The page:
So my mom and I hit up David’s Bridal yesterday and…dare I say it…found my wedding dress! EEK!
The whole experience was pretty awesome and I got to feel like a princess for about 30 minutes, which in truth is all it took for me to put this dress on and say “got it!”
My post on Friday was about how I was (sort of) dreading this day simply because I would have to out myself again and again. My friend Ash Mo commented on my blog on FB and had some sage words of advice:
Maybe you could turn your expectations around during dress shopping! See how many people you can get to tell you how beautiful you are, or your fiance is. See how many people you can get to stand behind you! In the end…the day isn’t about… them!”
So I tried really hard to take them and make the best of it. And it really turned out to be no big deal. The check-in sales desk lady didn’t bat an eye when I listed Marianne as my better half, the information sheet had a space for “groom/partner,” the 20-something year old woman didn’t blink when I talked about my upcoming same-gender wedding, although she was really impressed with the proposal. Suffice it to say I got the exact same treatment I would have had I been marrying Mr. instead of Ms. Hines.
While I was trying on dresses, Catie Curtis’ song “Hard Time With Goodbyes” kept playing on repeat in my head and I couldn’t figure out why, especially because the entire song is about endings and I’m on a journey moving forward. I went home and looked up the lyrics and they made so much sense:
The world is turning so slowly turns the future to the past/ Turns the ocean like a carousel flowing waves and waves of glass/ But I can’t feel it move beneath me so every ending’s a surprise/ I can’t feel these changes coming, I have a hard time with goodbyes/ I have a hard time hard time hard time with goodbyes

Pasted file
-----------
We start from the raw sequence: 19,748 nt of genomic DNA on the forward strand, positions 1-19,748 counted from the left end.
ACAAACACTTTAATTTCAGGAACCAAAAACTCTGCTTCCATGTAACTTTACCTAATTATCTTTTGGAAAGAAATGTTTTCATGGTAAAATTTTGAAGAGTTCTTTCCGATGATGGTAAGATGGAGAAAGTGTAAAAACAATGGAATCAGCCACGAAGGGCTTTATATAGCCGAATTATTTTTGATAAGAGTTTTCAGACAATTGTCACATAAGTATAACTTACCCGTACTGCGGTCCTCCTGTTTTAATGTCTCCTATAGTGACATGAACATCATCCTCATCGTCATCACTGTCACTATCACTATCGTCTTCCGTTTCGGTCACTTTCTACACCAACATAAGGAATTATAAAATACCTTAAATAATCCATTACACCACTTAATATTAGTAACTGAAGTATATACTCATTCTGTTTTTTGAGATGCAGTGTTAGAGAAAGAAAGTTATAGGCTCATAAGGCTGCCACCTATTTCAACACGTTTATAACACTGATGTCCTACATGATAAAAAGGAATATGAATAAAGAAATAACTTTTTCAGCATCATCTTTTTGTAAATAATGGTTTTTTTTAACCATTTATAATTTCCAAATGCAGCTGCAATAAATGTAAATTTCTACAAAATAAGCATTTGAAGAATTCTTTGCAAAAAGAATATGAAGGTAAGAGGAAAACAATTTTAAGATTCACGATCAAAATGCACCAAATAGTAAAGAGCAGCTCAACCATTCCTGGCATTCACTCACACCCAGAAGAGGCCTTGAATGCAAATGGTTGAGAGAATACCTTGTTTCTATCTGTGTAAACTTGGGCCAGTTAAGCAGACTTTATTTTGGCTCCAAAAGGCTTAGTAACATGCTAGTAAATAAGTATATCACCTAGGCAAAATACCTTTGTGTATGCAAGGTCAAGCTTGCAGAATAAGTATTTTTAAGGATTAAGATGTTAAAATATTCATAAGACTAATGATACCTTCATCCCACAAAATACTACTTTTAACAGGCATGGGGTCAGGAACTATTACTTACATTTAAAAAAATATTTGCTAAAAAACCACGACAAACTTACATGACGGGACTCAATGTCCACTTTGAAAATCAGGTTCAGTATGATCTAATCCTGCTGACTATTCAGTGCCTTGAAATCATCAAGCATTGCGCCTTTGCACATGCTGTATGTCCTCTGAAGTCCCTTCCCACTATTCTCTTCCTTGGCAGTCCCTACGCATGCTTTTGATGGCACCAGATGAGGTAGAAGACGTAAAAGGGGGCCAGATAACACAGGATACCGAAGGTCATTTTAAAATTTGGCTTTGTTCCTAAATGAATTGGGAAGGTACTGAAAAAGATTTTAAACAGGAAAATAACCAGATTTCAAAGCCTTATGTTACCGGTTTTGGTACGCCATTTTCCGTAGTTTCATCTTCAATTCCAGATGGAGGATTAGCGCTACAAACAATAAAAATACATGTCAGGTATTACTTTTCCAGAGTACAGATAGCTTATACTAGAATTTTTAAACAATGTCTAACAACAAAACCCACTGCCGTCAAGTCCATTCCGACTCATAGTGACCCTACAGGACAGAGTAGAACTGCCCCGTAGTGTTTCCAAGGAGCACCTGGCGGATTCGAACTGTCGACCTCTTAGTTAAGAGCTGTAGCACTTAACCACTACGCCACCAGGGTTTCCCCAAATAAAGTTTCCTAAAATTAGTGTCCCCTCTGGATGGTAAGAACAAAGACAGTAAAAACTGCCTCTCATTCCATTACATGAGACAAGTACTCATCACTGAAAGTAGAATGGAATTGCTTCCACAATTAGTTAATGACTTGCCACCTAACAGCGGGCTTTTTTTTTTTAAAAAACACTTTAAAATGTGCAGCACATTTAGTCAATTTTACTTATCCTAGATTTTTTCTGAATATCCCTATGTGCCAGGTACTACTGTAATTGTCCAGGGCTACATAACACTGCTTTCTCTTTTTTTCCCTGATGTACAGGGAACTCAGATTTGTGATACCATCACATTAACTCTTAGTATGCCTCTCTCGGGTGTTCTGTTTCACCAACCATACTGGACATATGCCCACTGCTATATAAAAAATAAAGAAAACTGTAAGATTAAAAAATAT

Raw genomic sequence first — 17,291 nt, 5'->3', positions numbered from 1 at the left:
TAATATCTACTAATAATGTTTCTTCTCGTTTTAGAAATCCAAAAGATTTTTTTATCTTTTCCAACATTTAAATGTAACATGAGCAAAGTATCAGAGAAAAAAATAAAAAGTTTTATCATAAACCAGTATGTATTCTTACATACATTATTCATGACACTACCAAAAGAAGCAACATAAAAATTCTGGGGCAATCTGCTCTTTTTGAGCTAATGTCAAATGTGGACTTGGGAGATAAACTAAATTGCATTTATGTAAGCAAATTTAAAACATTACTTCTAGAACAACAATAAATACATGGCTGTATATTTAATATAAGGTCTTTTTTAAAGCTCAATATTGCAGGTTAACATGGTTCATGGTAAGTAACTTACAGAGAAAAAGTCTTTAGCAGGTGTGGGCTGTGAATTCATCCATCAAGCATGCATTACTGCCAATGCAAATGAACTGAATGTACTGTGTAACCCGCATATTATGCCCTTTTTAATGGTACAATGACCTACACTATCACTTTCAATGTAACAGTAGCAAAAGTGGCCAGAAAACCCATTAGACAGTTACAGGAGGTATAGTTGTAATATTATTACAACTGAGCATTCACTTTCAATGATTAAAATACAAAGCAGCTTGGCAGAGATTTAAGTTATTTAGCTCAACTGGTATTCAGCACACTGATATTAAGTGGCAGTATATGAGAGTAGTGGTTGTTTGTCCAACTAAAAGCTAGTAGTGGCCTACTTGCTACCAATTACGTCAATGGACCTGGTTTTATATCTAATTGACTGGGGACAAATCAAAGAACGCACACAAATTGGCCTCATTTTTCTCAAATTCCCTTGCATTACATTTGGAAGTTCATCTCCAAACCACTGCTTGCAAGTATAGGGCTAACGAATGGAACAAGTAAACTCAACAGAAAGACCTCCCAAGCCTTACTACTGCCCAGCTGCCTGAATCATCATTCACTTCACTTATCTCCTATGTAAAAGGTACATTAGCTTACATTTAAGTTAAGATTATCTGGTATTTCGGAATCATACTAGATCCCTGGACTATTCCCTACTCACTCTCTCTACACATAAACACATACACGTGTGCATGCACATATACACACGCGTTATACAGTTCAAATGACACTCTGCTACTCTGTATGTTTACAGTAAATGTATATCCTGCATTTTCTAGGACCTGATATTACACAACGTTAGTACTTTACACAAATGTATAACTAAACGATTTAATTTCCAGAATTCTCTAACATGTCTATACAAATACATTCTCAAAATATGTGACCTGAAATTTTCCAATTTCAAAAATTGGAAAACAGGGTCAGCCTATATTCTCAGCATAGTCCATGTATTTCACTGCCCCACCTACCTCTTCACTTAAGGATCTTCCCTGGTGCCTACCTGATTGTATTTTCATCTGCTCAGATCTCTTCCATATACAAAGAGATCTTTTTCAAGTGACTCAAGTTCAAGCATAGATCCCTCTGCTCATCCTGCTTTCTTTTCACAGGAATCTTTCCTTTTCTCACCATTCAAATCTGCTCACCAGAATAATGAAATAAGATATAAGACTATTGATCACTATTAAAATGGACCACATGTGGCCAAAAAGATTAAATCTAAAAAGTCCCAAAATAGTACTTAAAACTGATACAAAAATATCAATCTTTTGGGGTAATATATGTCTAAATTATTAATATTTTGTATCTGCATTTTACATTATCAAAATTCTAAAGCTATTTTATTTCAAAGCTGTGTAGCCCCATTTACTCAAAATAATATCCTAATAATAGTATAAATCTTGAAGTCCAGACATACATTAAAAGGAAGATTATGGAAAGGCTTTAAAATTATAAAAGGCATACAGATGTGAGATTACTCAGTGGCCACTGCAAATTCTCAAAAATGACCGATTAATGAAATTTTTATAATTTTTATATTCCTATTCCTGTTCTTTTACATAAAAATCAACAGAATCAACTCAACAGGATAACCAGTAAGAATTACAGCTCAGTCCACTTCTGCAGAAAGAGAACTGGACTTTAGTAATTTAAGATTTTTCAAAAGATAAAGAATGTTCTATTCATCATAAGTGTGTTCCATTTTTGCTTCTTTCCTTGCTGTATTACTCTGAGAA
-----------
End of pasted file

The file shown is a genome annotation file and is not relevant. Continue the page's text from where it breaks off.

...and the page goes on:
I think as a lesbian I am so accustomed to always being marginalized that when I am not in a space of marginalization, I feel like I’m losing a part of me. I’m going to sound incredibly selfish here, but by staying in that marginalized space, it allows me to say (unconsciously) that “I’m special, look at me, over here,” and when I am just like the other brides getting married it’s like I don’t know how to be. I am so used to wearing that marginalized identity as a coat or using it to keep my guard up that when that “identity” is removed I’m not quite sure what to think.
So, for me, being in a space with others that doesn’t revolve around my being a lesbian is great, but in some sense, I have a hard time with goodbyes.
The whole point of the GLBTQ movement, for me anyway, is to get to a space where we all just brides (or people), getting married to (or having relationships with), other people, on different dates…and so what. But once we get to that space, what becomes of the identities we’ve created for ourselves? If we no longer have a need to be identified by who or what we are, then where does that leave us?
It’s not something I have an answer to, it’s just an observation.